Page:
In a recent Wall Street Journal profile, Cinestate producer Dallas Sonnier detailed his plan to make "populist entertainment" in the Age of Trump. A subsection of the movies he bankrolls are aimed at individuals who may have voted for our President and feel alienated by a left-wing Hollywood that uses platforms such as the Oscars to rail against the administration. “If we can make a movie that does not treat them as losers, or ask how dare they vote a certain way, or pander to them, naturally they’re going to respond in a positive way,” said Sonnier, who admits he wrote in a candidate during the '16 election because he both didn't support Hillary Clinton, and was disappointed by Mr. Trump following the Access Hollywood tape revelation.
To be frank, Sonnier's politics are nobody's business but his own (and this right-leaning output is arguably counterbalanced by Cinestate's recent staunchly feminist greenlights). However, this outlined portion of his company’s strategy is admittedly a ballsy one. In an era where "Trump Voter Cinema" comes largely from dismissible madmen such as Dinesh D'Souza, here's a guy freely admitting to crafting well-made motion pictures that could potentially piss off his industry colleagues. Yet this is the foundation of dyed-in-the-wool exploitation moviemaking: he's highlighting a specific element of his art in order to appeal to a niche audience (and hypothetically make a fuckload of money). Enlisting current king of outlaw storytelling S. Craig Zahler - whose movies contain "questionable" politics at best - was a hell of a start, resulting in modern outsider classics Bone Tomahawk and Brawl In Cell Block 99.
Now comes Sonnier's The Standoff At Sparrow Creek, a riveting directorial bow from writer/director Henry Dunham. A (near) single location thriller constructed out of hard men monologuing at one another, Dunham's debut is a taut, tight work of pulp fiction that's practically predestined to draw comparisons to Quentin Tarantino's Reservoir Dogs. By the time the picture reaches its bloody, violent conclusion, we're not really sure whose side we're even on, as nobody is who they seem, and all are ready to tear their paranoid neighbors' throats out.
The plot setup is simple: there's a shooting at a police funeral. Over the CB radio, we get word that a man walked up out of the woods, sporting body armor and toting a modified AR-15, and fired off multiple rounds, killing many boys in blue. Cops say a militia man did it, and the members of a Northern Michigan bunker brigade hunker down in the makeshift war room they've built for themselves in a lumber yard near the titular Creek. Only once they all arrive and start taking inventory, these survivalists realize that one of their weapons - matching the firearm used to perpetrate the crime - is missing. The only people with access to them are all in this room, so it’s up to former police detective Gannon (James Badge Dale) to root out the guilty party, as the tension ratchets up in classic Agatha Christie fashion.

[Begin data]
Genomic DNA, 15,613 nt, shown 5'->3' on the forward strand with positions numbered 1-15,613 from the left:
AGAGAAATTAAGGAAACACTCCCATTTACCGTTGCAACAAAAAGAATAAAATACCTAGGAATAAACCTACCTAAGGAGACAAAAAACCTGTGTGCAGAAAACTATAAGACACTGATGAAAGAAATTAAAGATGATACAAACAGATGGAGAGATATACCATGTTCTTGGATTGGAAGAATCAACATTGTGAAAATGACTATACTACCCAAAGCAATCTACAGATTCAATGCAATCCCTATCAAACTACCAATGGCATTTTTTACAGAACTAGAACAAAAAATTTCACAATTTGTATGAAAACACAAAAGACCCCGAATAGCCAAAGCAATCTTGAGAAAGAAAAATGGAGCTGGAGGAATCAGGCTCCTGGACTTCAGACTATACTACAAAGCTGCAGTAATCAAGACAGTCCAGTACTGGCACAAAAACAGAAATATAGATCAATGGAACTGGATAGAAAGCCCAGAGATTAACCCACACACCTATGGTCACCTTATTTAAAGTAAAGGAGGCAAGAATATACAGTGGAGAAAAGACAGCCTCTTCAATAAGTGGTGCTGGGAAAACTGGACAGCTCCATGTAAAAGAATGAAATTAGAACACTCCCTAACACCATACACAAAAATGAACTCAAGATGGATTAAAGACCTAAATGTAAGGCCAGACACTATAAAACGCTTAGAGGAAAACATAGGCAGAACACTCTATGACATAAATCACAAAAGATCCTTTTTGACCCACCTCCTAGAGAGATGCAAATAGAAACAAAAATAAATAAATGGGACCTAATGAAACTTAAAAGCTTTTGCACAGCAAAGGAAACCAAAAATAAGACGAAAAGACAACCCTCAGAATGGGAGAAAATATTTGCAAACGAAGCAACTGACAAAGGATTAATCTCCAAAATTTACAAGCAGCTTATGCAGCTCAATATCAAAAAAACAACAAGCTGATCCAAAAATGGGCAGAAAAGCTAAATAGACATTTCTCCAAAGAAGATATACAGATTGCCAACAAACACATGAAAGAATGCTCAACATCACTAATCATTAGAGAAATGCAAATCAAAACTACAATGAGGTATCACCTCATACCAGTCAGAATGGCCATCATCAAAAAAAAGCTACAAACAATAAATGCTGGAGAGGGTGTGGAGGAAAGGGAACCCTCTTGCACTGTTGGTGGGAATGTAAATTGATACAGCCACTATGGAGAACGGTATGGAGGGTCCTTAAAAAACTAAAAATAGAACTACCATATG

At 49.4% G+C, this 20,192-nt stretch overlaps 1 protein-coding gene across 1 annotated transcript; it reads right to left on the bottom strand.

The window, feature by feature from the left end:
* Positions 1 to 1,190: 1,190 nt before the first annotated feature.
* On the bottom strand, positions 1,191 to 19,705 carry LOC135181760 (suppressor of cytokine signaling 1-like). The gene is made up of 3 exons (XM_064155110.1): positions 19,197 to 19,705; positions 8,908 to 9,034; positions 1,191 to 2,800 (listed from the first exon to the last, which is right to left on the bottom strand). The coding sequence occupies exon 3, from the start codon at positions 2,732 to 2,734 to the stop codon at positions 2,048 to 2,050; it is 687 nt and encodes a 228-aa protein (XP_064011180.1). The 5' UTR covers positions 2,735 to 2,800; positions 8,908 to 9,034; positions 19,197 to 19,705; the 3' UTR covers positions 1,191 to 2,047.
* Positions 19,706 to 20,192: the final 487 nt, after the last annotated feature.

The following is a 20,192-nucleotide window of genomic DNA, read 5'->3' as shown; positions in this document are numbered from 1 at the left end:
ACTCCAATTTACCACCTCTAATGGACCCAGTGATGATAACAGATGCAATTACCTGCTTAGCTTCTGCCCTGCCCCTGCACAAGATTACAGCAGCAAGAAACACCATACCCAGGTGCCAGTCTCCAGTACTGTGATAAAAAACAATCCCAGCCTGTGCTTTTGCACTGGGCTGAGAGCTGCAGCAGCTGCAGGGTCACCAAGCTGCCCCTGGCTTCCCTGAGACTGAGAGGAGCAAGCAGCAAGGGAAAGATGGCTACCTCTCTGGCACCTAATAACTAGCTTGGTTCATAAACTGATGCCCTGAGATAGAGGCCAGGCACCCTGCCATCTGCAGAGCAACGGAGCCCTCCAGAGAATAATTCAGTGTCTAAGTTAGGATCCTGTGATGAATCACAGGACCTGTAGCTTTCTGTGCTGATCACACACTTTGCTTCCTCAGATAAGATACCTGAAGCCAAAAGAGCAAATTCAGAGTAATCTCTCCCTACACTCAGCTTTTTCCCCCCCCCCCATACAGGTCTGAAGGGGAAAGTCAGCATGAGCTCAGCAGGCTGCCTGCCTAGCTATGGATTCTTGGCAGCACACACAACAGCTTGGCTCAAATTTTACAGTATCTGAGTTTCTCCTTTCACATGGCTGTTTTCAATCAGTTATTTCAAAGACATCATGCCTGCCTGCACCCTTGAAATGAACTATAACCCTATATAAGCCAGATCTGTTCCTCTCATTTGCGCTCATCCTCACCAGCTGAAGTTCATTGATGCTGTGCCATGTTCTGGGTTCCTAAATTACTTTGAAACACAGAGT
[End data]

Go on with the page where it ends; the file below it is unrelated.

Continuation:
"We always knew this was going to happen," says Hubbel (Gene Jones), before launching into his plan to march down to the 47th Precinct and lay out his perceived enemy. "Go to war with cops? Deep down...who didn't want that?" The greatest triumph of Dunham's film is that he paints every one of Sparrow Creek's players with a distinct shade of paranoia. Ford (Chris Mulkey) is the gruff leader, who just wants this all to end. Beckmann (Patrick Fischler) is the crew’s comms man, trying desperately to apply logic to their predicament. Morris (Happy Anderson) is the former white supremacist, ready to tell anyone who suspects him to go fuck themselves. Noah (Brian Geraghty) is the twitchy blonde boy with a secret to hide. Strangest of all is Keating (Robert Aramayo), a mute who eyes the walls as if they're closing in on them all. In short, they may speak like they’re versed in David Mamet, but we know they all really watch InfoWars.
Dunham stages every scene with exacting precision, blocking his actors in such a fashion that the distance between them can be closed in an instant, either by words or sharp, unexpected actions. Cinematographer Jackson Hunt lets these men hide in deep, near impenetrably black shadows, with sparse light sources bathing the tableaus in gorgeous, RKO-style chiaroscuro. Meanwhile, Editor Josh Ethier takes these stark images and discovers just the right rhythm, giving the individual moments space to breathe, while still letting them flow into one another effortlessly. To wit, The Standoff At Sparrow Creek is a pitch perfect example of low budget craft, a razor sharp 88 minutes that end with a bang that'll keep viewers second guessing everything they just saw.
Nevertheless, it's tough not to wonder if the outsider worldview that Dunham's picture gives a platform to – and definitely fits into the more extreme political category of Sonnier's grand design - is going to give card-carrying liberals a moment of discomforting pause. The ending of The Standoff At Sparrow Creek is an utter doozy, but also one that displays serious distrust of government and its authority. But that's what makes the movie so special: it's unafraid to base its central thesis around an idea that's radical, especially by the current standards of our mainstream entertainment (plus, there’s always going to be that old chestnut of “depiction ≠ endorsement”).
In short, The Standoff At Sparrow Creek might not have been made for you, but that doesn't stop it from being really fucking good.